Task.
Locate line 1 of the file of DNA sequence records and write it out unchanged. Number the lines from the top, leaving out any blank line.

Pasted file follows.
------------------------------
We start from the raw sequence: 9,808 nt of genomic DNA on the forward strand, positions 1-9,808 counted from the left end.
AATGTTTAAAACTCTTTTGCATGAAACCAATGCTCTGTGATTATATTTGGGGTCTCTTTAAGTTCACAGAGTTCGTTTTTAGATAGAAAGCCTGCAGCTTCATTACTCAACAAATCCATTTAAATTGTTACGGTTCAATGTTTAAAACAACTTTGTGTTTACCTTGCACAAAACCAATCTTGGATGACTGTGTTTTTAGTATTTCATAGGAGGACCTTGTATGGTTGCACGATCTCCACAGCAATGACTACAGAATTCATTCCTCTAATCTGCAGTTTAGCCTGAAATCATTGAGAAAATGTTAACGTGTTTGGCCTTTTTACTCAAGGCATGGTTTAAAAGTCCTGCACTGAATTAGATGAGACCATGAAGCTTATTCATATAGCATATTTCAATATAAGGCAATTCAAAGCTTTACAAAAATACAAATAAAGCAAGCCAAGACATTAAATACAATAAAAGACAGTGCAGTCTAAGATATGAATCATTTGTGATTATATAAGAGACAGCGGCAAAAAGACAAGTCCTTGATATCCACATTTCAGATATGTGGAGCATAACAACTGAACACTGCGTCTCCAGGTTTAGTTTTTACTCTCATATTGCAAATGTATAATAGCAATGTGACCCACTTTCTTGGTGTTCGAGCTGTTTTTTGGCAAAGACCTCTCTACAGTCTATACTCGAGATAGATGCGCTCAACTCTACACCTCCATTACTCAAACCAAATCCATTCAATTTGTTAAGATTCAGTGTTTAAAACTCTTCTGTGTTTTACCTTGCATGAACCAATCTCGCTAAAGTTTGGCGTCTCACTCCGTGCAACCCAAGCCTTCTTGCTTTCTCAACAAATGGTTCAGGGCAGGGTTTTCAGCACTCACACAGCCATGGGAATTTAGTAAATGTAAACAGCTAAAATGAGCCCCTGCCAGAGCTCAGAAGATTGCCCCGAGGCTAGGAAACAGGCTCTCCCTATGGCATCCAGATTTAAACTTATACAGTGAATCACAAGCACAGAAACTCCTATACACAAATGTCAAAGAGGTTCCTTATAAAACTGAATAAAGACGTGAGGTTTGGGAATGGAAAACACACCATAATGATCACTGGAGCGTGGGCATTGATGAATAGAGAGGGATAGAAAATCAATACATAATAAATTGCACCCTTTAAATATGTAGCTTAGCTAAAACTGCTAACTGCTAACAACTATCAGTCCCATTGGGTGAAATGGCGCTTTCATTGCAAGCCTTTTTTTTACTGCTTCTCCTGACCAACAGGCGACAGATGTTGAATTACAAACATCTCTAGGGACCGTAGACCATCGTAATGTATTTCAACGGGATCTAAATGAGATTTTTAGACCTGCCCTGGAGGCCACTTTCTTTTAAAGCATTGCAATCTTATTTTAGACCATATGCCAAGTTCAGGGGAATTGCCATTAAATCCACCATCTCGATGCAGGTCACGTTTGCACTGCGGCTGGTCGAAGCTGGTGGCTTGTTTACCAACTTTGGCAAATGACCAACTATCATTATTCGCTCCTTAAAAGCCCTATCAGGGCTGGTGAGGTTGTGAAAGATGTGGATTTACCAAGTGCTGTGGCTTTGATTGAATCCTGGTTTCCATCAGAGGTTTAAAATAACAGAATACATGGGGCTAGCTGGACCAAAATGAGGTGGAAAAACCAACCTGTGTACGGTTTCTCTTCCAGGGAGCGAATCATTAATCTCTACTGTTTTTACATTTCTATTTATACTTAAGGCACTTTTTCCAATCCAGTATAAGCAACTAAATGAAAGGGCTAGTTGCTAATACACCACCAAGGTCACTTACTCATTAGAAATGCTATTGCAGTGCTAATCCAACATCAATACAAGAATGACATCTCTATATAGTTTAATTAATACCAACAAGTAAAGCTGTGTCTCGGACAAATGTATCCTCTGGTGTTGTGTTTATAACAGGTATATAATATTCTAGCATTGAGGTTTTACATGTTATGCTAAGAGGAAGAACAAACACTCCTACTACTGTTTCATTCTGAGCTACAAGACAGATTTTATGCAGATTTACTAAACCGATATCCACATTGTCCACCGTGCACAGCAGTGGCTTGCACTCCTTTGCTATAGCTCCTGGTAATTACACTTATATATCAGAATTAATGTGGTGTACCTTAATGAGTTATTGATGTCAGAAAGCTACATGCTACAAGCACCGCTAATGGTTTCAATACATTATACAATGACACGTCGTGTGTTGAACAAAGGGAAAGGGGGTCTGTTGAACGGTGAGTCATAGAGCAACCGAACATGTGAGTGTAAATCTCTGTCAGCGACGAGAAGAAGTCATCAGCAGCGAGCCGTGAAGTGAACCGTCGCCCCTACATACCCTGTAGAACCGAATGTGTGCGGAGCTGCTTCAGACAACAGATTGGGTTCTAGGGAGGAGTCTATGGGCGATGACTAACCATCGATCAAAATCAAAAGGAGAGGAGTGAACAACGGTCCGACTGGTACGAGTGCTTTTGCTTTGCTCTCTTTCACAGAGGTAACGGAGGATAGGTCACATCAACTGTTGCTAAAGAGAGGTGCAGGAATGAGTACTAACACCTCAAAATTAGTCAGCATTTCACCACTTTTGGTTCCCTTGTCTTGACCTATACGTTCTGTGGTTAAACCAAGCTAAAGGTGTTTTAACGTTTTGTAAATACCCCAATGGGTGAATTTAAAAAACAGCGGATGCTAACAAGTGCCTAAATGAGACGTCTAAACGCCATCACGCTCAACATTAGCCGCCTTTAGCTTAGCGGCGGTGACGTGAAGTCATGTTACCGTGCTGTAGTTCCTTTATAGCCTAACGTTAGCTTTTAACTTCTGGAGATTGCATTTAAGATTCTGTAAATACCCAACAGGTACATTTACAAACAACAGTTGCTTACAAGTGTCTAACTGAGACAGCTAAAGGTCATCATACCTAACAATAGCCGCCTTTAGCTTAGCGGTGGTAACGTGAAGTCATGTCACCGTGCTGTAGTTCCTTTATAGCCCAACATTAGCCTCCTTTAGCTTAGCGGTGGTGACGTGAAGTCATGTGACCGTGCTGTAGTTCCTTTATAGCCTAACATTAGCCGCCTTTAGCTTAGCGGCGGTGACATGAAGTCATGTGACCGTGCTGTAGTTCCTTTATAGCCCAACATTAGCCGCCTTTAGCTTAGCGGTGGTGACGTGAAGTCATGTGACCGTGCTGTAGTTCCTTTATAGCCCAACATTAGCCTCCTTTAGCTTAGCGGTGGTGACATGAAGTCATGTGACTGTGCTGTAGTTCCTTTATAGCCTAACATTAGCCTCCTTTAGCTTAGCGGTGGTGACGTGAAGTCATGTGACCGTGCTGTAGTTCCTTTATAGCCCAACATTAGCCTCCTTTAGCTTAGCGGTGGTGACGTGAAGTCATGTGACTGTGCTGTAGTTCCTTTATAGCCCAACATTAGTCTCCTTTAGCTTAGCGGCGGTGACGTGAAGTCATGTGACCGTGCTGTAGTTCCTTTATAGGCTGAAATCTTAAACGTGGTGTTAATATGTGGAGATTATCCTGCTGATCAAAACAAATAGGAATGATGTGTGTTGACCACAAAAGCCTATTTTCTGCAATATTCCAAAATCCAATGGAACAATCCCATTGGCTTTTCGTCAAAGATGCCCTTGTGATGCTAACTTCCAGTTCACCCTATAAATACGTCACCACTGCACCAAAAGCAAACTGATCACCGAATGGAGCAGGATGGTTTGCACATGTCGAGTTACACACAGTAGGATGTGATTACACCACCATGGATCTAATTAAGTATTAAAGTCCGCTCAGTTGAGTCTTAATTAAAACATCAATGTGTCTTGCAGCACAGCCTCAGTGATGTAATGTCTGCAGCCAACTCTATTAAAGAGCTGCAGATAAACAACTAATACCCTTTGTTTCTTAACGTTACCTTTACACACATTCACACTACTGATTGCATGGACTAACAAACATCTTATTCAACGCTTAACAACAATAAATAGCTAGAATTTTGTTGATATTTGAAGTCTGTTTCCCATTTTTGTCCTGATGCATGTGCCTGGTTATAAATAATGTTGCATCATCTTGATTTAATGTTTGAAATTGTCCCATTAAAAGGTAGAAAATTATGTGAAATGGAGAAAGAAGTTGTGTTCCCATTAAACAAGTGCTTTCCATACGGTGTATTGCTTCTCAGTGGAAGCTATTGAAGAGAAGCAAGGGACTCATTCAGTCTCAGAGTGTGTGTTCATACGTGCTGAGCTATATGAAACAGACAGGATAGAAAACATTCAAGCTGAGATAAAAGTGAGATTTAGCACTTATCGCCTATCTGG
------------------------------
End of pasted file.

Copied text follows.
We start from the raw sequence: 9,808 nt of genomic DNA on the forward strand, positions 1-9,808 counted from the left end.